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A Matter of Doubt - the novel of Claude Bernard Paperback – December 28, 2011
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All dull, serious stuff for most people; yet Peter Wise, a medical doctor and researcher, has succeeded brilliantly in bringing to life the man, the challenges and the many famous people who played a role in his search for truth, through this imaginative novel.
Cholera strikes Lyon, not far from young Claude's village in the Beaujolais wine country. He is a difficult student, a disappointment to his parents, dreaming of becoming a playwright, and just manages to become apprenticed to a nearby pharmacist. Bleeding is still the recommended cure for many illnesses; medicines are prescribed without any understanding of how or whether they actually work. His intense curiosity is aroused.
The first two chapters are a little slow, before the pace picks up rapidly with Claude's move to Paris, his early experiments on animals, and his difficult marriage to a woman who is active in the anti-vivisection movement. The vivid detail of his physiological research is expertly described, while the novel flows effortlessly due to the author's lively style.
One can visualise the dingy conditions for medical research, the stiffness of the academic world, and the struggle by scientists to gain admittance into upper French society. Claude succeeds through his tireless passion for finding the truth, and through the influential people he meets as if by chance, including Louis Napoleon and his enterprising cousin Mathilde. He is less successful in his family relationships or in caring for his own health.
This is an intelligent, well-researched novel that will be enjoyed for its insight into the history of medical science, as an important biography of one of the key figures, or simply as an absorbing good book.
Peter Wise has imaginatively created a very interesting book about scientific discovery, presenting it not from the laboratory but from the personal perspective of Claude Bernard. Not many readers are aware of how these scientific breakthroughs were pursued without all the fancy instruments we have today. The author wove historical scientific advances and their champions (Bernard, Pasteur, etc) into the trials and tribulations of this very important researcher, Claude Bernard. I sense that Dr. Wise must have done a lot of research into the development of medical and physiological ideas at the time of the novel, in order to work them into this story. I could feel Bernard's frustrations in the beginning of the book, as he changed vocations, schools, moving from his happy family to his woeful married life. Nothing was easy for him. He managed to turn his talents into great discoveries only after disappointing many around him.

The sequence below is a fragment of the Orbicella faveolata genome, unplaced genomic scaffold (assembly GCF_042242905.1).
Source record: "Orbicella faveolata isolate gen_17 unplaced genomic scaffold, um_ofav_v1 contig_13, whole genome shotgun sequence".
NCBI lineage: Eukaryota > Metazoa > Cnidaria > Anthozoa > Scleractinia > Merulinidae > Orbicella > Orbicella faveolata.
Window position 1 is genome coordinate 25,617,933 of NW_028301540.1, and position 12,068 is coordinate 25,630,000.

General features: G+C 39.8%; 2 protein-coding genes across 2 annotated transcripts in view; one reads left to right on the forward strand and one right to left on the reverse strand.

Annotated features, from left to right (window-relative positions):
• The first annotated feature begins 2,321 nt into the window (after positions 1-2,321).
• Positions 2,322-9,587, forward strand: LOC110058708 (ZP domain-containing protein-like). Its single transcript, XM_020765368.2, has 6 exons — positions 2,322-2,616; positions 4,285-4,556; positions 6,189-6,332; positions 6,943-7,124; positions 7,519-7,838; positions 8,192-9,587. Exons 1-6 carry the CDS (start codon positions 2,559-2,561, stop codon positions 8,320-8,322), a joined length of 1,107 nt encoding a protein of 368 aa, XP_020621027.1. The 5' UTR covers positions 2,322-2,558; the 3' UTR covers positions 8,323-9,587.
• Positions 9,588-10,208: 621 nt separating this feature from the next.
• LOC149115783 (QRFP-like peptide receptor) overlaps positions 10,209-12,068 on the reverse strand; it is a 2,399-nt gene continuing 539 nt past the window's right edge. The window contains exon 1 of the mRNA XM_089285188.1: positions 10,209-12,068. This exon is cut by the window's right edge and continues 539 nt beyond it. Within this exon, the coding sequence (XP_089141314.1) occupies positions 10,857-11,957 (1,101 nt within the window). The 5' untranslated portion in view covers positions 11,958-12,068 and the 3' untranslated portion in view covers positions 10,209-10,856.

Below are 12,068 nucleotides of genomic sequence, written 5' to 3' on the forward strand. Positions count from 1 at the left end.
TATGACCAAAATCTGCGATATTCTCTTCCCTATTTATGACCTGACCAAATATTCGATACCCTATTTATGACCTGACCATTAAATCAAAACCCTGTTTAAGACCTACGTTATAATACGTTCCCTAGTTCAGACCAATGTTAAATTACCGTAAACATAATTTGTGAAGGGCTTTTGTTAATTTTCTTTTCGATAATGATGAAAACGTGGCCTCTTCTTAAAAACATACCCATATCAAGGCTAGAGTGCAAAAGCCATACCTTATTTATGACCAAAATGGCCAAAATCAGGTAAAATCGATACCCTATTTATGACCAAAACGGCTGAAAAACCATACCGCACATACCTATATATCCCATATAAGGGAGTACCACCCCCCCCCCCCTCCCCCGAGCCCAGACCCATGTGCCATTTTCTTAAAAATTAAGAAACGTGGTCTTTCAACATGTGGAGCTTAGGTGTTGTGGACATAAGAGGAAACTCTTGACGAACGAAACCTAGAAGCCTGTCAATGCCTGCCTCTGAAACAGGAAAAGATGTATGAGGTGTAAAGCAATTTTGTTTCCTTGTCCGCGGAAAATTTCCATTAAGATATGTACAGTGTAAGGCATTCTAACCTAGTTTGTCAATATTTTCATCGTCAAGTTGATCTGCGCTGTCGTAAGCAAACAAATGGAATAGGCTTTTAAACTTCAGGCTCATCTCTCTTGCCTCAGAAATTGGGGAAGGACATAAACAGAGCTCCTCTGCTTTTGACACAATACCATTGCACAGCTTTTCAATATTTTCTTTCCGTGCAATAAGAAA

I found myself noticing every now and then just how beautiful certain passages had been written. I found a funny parallel that Dr Wise, a physician, was sort of like Bernard, both authors and both choosing medicine as their vocations, but not giving up the creative passions in their lives.
Well done, this provides fascinating reading for those of us in medical and scientific research - a look into the past at Claude Bernard, a great scientist upon whose shoulders we stand in medicine and pharmacy today.
We see Bernard as a man, not so much intellectually blessed in the traditional academic way, but with an original, sceptical mind and with a dogged persistence and certainty about his science which rose above personal friendships and needs of his family. We experience Bernard's struggles with his own personal health and its relationship with his working conditions and personal conflicts. We see him struggle to find financial support in academe, when he shows no natural talent for lecturing and no inclination for clinical practice. It says much of the enlightenment of Louis Napoleon and Bernard's other faithful sponsors and supporters that they could see that the establishment of the fundamentals of experimental science by Bernard would have such longstanding impact on teaching and clinical medicine.
The author, who has a life long fascination with Claude Bernard, writes with a deep understanding and love of both Bernard the man and of French culture and science. Technically, the writing is flawless. The dialogue in the book flows naturally and the author generates a series of intriguing contrasts, including Bernard's interaction with his own and the Raffalovich family and with his life in the laboratories of Paris and in the vineyard of Chatenay. The strength and influence of women on Bernard's life is another important theme that links the narrative. In all these matters, the author shows a sure and confident hand which keeps the story moving, enriching the simple biography.
In all, a very enjoyable read, which should be of interest to lovers of the historical fiction genre and to those who want to know more about this remarkable and intriguing man, the father of the scientific method of investigation.